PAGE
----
Minnesota panel sees crush of ideas for new flag, seal

Published 5:08 pm Tuesday, October 17, 2023

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By Dana Ferguson

Minnesotans are unfurling their ideas for a new flag and official seal in huge numbers, with more than 775 entries flying in since a panel put out a call for public submissions.

Members of the State Emblems Redesign Commission on Tuesday sought to lay out a clearer timeline for deciding on the new symbols that will replace long-standing ones. Applicants can submit designs through Oct. 30 that reflect Minnesota’s shared history, resources and diverse cultural communities.

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The panel of historians, marketing experts, civic leaders and others will ultimately pick the new emblems and they’ll take hold next year unless the Legislature votes to veto the designs. The commission was formed amid calls to replace emblems criticized as cluttered and culturally insensitive.

Commission leaders said they’d received 776 submissions through Tuesday morning — roughly 90 percent of those for a new flag and 10 percent for a new seal — since the state launched the online submission form earlier this month.

And the task force hoped to remain on course to pick five finalists next month.

The hundreds of design submissions are set to remain under wraps until November when the commission decides on the handful that will advance.

Members said they expect to meet in person on Nov. 21 to select the leading proposals for the flag and seal designs. The meeting is likely to be held at the Capitol or Minnesota History Center. Public input would be welcome.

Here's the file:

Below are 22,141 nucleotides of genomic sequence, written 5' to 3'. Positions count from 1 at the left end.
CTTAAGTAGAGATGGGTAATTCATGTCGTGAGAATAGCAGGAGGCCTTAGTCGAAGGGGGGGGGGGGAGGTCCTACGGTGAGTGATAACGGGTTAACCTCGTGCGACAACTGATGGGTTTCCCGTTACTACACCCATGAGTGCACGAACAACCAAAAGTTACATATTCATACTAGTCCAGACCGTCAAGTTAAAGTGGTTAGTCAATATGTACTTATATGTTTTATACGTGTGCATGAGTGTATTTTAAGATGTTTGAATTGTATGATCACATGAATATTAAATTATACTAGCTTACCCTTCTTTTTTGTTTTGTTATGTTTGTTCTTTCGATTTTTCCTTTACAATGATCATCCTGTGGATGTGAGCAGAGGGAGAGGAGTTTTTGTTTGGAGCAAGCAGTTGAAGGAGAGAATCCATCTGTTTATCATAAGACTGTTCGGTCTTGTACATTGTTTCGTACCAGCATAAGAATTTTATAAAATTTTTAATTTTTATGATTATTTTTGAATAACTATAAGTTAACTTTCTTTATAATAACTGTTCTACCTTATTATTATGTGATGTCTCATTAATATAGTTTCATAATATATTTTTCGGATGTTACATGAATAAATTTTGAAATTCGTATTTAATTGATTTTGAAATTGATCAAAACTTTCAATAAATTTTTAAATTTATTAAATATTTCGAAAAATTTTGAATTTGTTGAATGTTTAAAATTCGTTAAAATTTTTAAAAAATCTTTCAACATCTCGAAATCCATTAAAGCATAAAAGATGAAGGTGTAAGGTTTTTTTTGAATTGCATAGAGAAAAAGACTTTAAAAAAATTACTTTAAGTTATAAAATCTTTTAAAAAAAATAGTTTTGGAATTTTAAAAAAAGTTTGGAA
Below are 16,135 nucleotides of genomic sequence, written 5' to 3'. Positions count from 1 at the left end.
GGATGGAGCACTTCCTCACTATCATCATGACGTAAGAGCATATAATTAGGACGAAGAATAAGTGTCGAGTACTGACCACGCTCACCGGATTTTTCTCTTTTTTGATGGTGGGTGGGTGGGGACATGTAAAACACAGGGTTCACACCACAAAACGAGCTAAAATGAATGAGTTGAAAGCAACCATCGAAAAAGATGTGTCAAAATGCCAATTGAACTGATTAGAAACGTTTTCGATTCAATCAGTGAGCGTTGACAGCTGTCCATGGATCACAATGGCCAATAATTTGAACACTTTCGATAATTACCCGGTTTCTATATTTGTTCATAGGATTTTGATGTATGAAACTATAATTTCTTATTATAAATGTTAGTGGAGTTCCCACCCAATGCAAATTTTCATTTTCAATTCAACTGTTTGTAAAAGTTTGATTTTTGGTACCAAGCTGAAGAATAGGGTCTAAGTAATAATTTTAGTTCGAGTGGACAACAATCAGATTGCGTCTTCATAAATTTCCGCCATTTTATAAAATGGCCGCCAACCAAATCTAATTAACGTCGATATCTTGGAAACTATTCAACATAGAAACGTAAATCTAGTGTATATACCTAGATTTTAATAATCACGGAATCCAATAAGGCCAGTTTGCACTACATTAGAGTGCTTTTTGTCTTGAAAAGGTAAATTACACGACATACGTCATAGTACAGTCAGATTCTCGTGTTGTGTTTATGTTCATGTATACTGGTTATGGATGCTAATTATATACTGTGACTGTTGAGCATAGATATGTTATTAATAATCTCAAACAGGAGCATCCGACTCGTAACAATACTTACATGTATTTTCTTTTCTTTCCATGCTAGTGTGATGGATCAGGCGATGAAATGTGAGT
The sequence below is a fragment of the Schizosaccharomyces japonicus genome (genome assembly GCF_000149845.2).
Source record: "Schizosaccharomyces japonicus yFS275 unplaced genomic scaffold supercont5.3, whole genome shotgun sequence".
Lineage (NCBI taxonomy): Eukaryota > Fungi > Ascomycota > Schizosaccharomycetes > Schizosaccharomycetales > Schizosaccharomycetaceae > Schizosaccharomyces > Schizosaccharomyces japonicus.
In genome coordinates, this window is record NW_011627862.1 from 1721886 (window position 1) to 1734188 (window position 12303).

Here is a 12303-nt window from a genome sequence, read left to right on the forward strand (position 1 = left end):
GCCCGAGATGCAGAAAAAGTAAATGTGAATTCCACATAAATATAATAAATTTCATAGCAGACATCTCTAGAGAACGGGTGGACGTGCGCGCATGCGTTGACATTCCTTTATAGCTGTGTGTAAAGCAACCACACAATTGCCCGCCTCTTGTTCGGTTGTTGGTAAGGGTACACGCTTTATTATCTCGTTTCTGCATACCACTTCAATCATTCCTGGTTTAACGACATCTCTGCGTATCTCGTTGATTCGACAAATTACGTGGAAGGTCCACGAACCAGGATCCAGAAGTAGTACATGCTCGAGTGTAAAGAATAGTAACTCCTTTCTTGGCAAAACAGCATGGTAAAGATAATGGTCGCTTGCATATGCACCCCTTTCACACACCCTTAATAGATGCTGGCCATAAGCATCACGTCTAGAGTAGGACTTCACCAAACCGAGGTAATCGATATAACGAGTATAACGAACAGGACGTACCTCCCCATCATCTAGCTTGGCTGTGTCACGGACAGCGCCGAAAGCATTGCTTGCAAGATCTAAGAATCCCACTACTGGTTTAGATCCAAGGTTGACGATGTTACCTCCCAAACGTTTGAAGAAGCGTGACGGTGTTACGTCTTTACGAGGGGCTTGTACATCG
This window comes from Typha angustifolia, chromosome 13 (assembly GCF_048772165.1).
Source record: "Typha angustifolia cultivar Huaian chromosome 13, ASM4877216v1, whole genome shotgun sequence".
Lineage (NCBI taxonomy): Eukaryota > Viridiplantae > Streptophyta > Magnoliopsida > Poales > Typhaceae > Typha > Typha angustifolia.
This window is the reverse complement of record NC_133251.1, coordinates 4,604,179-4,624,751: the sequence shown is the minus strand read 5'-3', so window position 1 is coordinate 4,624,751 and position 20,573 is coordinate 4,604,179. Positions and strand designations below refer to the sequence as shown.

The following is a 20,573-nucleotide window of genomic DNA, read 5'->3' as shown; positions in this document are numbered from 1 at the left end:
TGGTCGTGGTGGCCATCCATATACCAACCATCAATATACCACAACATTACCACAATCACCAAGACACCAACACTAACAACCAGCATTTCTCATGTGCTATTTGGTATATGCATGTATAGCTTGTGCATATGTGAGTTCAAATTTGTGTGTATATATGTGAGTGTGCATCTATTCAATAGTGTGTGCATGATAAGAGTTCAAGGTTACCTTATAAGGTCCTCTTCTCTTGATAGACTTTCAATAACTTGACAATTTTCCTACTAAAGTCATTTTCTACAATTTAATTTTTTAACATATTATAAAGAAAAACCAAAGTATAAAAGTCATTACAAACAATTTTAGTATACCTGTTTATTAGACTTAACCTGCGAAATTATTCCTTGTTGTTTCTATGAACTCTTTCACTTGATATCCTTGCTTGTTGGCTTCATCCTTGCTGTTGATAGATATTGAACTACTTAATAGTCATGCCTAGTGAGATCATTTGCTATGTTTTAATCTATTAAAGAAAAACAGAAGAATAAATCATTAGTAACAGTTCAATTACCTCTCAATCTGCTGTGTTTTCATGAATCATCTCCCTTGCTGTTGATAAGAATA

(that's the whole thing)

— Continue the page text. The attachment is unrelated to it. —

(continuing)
Flag and seal designs that meet state requirements will likely also be available for public viewing online, said David Kelliher, an official with the Minnesota Historical Society who is working with the commission.

Commission Chair Luis Fitch said the five finalists for flag and seal designs could be tweaked by professional designers or flag experts and then produced to be seen and felt in real life.

“We will manufacture the flags and seals for the five finalists  so we can really look at them and touch them and so on, so we’re looking at the real thing,” Fitch said. “All the five seals and five flags will be the same as far as quality.”

From there, the commission will scrutinize the options and pick a winning flag and seal in mid-December.

The panel was set to firm up deadlines next week. Under state law, the commission is tasked with picking the new emblems before 2024.

“We need to all keep in mind that we are working with a very tight deadline here, a timeline that we have to keep moving rapidly in order to advance this process,” said Commission Vice Chair Anita Gaul. “We’re doing the best we can to get these things out in a timely manner.”

In keeping the entries private for now, members said they are balancing a desire to keep the public in the loop with concerns about applicants riffing from designs already submitted or copying them. In prior meetings, they also voiced concerns about people drumming up campaigns of support or opposition for submissions.

Entries that contain obscene or profane wording or imagery will be disqualified, as will designs that contain symbols, emblems or likenesses that represent only a single community or person. Submissions generated by artificial intelligence are also ineligible.

To be eligible, an applicant has to be 18 or older, or have a parent or guardian submit on their behalf. Each applicant can enter up to three designs for the flag and three for the seal. Members of the commission, along with their immediate family are ineligible to apply.

Applicants won’t be eligible for a prize or monetary compensation if their design gets picked. Submissions can be sent in online or by mail.